HIPAA Considerations for Law Enforcement during the COVID-19 Pandemic

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HIPAA Considerations for Law Enforcement during the COVID-19 Pandemic

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Introduction
During the COVID-19 pandemic, information regarding the proper and legal disclosure to law enforcement of protected health information (PHI) of individuals confirmed or suspected of having COVID-19 has been a topic of concern.

The Health Insurance Portability and Accountability Act (HIPAA) Privacy Rule does allow healthcare providers and/or other associated healthcare entities to disclose an individual’s PHI to law enforcement as it relates to COVID-19 infection, exposure, or any other reasonably pertinent information without a signed HIPAA Authorization by the individual.


Disclosure of COVID-19 related PHI to law enforcement
is intended to prevent and control the spread of COVID-19 as well as protect the health and safety of first
responders as they carry out their essential duties during
the pandemic.


Understanding the HIPAA Privacy Rule
The HIPAA Privacy Rule, originated in 1996, gives privacy protections to individuals relating to any health information in the possession of their health care providers and/or other associated health care entities (HIPAA-covered entities). HIPAA provides these HIPAA-covered entities with rules on when, and with who, a person’s PHI can or cannot be shared, affording the individuals they serve more rights regarding the distribution of their health information.

Law enforcement agencies are not HIPAA-covered entities and are not subjected to the privacy rules set forth in the HIPAA law nor privy to PHI. There may be exceptions such as when law enforcement agencies operate their own, independent emergency medical services, which would be considered HIPAA-covered agencies.


There are instances where HIPAA-covered agencies can disclose PHI to law enforcement. The most evident example is when a person signs a HIPAA authorization form giving permission to disclose PHI to law enforcement. However, PHI can be disclosed to law enforcement by HIPAA-covered entities in situations
where authorization was not signed. These situations
include when:

  • There is a good faith belief of an imminent threat to the health or safety of an individual or the public. This exception applies heavily in the midst of the COVID-19 pandemic.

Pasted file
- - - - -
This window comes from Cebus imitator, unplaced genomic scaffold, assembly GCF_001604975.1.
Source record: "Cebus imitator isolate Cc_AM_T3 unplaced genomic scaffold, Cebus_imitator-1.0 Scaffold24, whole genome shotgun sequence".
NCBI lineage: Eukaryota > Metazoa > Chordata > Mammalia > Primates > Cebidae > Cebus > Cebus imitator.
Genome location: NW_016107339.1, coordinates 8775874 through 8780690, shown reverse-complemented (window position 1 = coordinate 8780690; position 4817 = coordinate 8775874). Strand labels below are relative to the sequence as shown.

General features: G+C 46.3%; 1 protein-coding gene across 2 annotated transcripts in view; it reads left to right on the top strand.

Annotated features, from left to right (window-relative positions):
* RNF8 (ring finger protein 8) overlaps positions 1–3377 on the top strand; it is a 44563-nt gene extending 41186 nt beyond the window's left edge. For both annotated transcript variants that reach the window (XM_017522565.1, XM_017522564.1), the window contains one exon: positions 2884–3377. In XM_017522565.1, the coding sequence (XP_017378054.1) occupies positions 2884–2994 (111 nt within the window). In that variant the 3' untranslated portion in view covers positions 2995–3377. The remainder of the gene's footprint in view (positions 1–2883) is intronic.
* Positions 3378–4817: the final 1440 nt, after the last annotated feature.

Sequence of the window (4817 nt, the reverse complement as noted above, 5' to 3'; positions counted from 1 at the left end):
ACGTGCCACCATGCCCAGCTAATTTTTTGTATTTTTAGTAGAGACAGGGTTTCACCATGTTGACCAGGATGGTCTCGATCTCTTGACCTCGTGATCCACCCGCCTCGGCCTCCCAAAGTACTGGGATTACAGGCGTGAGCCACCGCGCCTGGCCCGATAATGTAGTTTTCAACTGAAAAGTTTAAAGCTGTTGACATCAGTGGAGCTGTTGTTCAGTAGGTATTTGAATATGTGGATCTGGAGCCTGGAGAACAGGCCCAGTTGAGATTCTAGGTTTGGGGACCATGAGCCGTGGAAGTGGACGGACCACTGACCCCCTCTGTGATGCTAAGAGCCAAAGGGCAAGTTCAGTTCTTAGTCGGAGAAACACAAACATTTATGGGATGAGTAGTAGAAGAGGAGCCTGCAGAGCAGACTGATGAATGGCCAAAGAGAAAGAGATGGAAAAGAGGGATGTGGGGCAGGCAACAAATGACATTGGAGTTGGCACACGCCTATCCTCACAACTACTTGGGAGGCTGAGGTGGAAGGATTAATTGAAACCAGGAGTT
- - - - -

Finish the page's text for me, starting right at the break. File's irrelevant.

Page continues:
• Criminal activity is suspected or involved, such as when:
    • A crime occurring on the premises of a HIPAAcovered entity
    • Patient death
    • Off-site medical emergencies
    • Specific crime-related injuries such as gunshot or stab wounds
    • Identifying or locating a suspect, fugitive, material witness or missing person
    • Child abuse or neglect
  • A legal requirement such as a warrant, a subpoena or summons has been served.
  • A law enforcement official makes an administrative request to a HIPAA-covered entity, detailing reasons for the requested information.

A Discussion: PHI Disclosure to Law Enforcement
in the COVID-19 Pandemic


Specific examples where HIPAA-covered entities may
share COVID-19 related PHI with law enforcement
are when:

  • Emergency Medical Services (EMS) are responding to an incident along with law enforcement officers and are aware of a situation where close contact with a person who has tested positive for COVID-19 will occur.
  • HIPAA-covered entities have a good faith belief that disclosing the relevant PHI will minimize or stop a threat of imminent exposure of COVID-19 to any officers or other personnel.
  • Law enforcement officials have lawful custody of an individual or inmate and are requesting the COVID-19 related PHI to maintain the health and safety of that individual and other individuals in custody, correctional staff or others in law enforcement.
  • 911 Call Centers have used COVID-19 screening questions and believe an individual(s) may potentially have COVID-19.
    • Depending on whether the call center is a HIPAA covered entity or not may determine the level of PHI information that is given to law enforcement.

Additional COVID-19 HIPAA Considerations for Law
Enforcement

Consider the following when approaching HIPAA concerns in the COVID-19 pandemic.

  1. Understand the fact that HIPAA-covered entities may:
    • Only disclose limited and relevant PHI.
    • Assess whether PHI should be disclosed on a case by case assessment.
    • Not provide a public and/or comprehensive list of COVID-19 positive individuals.
  2. Reach out to the following institutions or individuals to help facilitate and streamline the message that COVID-19-related PHI can legally be given to law enforcement for their protection and preparedness:
    • Local, state, and federal government
    • Key political leaders (such as your state governor)
    • HIPAA-covered entities such as local hospitals, long-term care facilities, and local EMS
  3. Establish an in-agency system to ensure confidentiality of any PHI disclosed to law enforcement by HIPAA-covered entities. Some examples include designating a single person as the point of contact within the agency to handle COVID-19 PHI information. Divulge PHI information on a case-by-case assessment or remove individuals from any COVID-19 exposure list after a designated amount of time.
  4. Communicate your system of confidentiality within the law enforcement community to relevant stakeholders.

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